Under the harsh glare of a neon-lit future in Japan, Ghost in the Shell explores the plight of humanity in an age of cyberpunk: an age that has come, that surrounds us, that intrudes on every facet of contemporary life. Smart phones, data mining, pervasive surveillance, automation; social credit schemes, deep fakes, fake news, server hacks, and all the rest. We are living in a science fictional world, and the ideas of Ghost in the Shell, grimly fumbling for human dignity among the cold hard certitudes of technological progress, are more important than ever.


Apocalypse Noir: An Impossible History

In the decades following the Vietnam War (which the Vietnamese call the American War), the literature of Vietnam was the literature of trauma. The most critically-acclaimed and widely-read works were those that dealt with the impossible history of the wars to end French colonialism and American neo-colonialism. The term impossible history has a double meaning here. The first is obvious: that of a poor, developing nation toppling the last vestiges of the French empire, and afterwards defeating the new, bright and shining empire of the United States at the peak of its power. The second meaning is more nebulous: the impossible personal experiences of veterans in an apocalyptic war with America. Of three million dead and more wounded in decades of brutal combat. The impossible trauma carried within these veterans, sometimes so acute it could not be remembered, amnesia striking those with dark histories too painful even to recall.

Vietnamese post-war literature often features the lives of veterans, which links it to noir in an important way. The ‘shell-shock cinema’ of the post-First and Second World Wars was a formative influence on classic noir, as was Post Traumatic Stress Disorder (PTSD) central to several neo-noir films focused on US Veterans of the war in Vietnam (think Scorsese’s classic neo-noir, Taxi Driver).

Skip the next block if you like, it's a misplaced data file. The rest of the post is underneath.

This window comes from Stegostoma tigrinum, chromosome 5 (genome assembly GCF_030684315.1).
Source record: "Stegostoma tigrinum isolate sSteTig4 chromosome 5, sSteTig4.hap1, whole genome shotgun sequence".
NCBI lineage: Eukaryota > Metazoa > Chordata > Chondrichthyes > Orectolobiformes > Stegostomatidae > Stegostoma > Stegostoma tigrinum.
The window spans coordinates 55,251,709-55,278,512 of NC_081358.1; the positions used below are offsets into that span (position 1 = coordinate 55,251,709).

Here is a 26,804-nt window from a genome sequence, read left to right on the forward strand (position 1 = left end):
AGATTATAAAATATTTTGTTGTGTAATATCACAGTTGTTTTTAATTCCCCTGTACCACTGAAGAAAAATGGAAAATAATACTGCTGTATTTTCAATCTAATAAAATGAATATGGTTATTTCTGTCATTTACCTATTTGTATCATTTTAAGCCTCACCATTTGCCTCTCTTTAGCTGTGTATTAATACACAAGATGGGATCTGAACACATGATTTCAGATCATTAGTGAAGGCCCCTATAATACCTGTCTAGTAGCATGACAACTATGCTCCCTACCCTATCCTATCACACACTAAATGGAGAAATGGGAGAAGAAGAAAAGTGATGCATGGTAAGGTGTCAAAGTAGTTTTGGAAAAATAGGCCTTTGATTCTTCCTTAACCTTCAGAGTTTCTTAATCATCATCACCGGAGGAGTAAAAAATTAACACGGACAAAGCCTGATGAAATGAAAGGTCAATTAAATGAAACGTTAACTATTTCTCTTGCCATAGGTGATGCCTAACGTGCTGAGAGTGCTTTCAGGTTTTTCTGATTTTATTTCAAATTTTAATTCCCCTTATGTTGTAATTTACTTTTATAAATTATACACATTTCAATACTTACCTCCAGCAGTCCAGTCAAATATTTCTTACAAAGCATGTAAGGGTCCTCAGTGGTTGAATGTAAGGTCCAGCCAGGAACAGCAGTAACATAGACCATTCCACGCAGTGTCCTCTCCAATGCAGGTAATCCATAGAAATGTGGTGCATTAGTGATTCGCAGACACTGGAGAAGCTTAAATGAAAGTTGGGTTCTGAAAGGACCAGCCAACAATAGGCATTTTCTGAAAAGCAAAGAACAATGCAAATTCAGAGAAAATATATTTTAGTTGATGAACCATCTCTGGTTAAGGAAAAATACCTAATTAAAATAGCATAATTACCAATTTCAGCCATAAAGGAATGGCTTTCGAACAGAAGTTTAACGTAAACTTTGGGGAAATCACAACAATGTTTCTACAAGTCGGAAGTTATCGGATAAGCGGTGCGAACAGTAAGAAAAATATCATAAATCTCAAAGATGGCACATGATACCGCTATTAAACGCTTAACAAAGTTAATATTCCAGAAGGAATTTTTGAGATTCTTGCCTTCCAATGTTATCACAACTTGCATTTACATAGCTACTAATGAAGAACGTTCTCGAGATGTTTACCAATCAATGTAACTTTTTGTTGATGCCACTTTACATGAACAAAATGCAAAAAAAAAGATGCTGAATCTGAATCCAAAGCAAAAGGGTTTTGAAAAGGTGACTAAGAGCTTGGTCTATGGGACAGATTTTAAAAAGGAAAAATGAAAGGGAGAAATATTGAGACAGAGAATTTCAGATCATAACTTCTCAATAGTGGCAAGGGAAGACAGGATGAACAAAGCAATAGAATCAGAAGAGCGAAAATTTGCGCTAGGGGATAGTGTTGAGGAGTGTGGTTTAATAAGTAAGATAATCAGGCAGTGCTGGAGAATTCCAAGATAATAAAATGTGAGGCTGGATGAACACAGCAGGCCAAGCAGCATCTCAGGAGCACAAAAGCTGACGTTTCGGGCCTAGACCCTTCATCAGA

The Sorrow of War (1987) tells the story of Kien, a broken veteran who writes about his experiences in the war in order to come to terms with them. The structure of the novel is fractured, jumping backward and forward in time from Kien’s youthful pre-war idealism, to the blood-soaked fever dream of his ten years on the battlefield, to the present day as a shattered, mentally-ill writer. The Sorrow of War is, first and foremost, a novel of trauma, and ground-breaking because of this depiction of the veteran.

This is a seminal Vietnamese novel. Until its publication, American suffering had been imagined as exceptional. As scholar Dana Healy puts it, “the trauma of war has been resolutely claimed by the Americans as theirs alone.” Sorrow destroys the stereotype put forward by both the Vietnamese Government and the US entertainment industry: the Vietnamese soldier as a stoic, self-sacrificing, resolute foe; automatons fighting various imperialist invaders. As Bao Ninh said during an interview with an American veteran, several decades after the war: “We were human beings. That is what you must tell people. We were human beings.”

The Sorrow of War and many other novels of the post-war period overlap with noir because their concerns have long been the concerns of the noir discourse. These novels tend to be anti-hegemonic, insofar as they have mitigated against the dominant narrative of both the United States—which saw American suffering as exceptional, and of the Vietnamese regime—which denied the depth and pervasiveness of Vietnamese suffering altogether.

The veteran archetype, I believe, can be placed alongside the private eye, gunslinger, samurai and android as one of modernity’s antagonists. The veteran is used up, cast aside, by the caprice of great powers, by the manufactured march of history, by the indifference of a corrupt regime. They either serve their purpose in a dominant narrative, or their stories are erased, exiled, banned. While the Vietnamese literature of trauma may not always sync perfectly with noir, it nonetheless offers a thematic resonance wherein the consequences of trauma may be articulated with both an unflinching realism, and a despairing humanism.

T. R. Napper is an award-winning short story writer. His work has appeared in annual Year’s Best Anthologies, and in highly respected magazines in the US, the UK, Australia, and Singapore. His work has been translated into French, Hebrew, German, and Vietnamese. He is also a former diplomat and aid worker, having lived and worked throughout Southeast Asia for over a decade delivering humanitarian programs. He is a scholar of East and Southeast literature, and has a creative writing doctorate in Noir, Cyberpunk, and Asian Modernity. T. R. Napper’s debut collection, Neon Leviathan, is available now. He does not own a cat.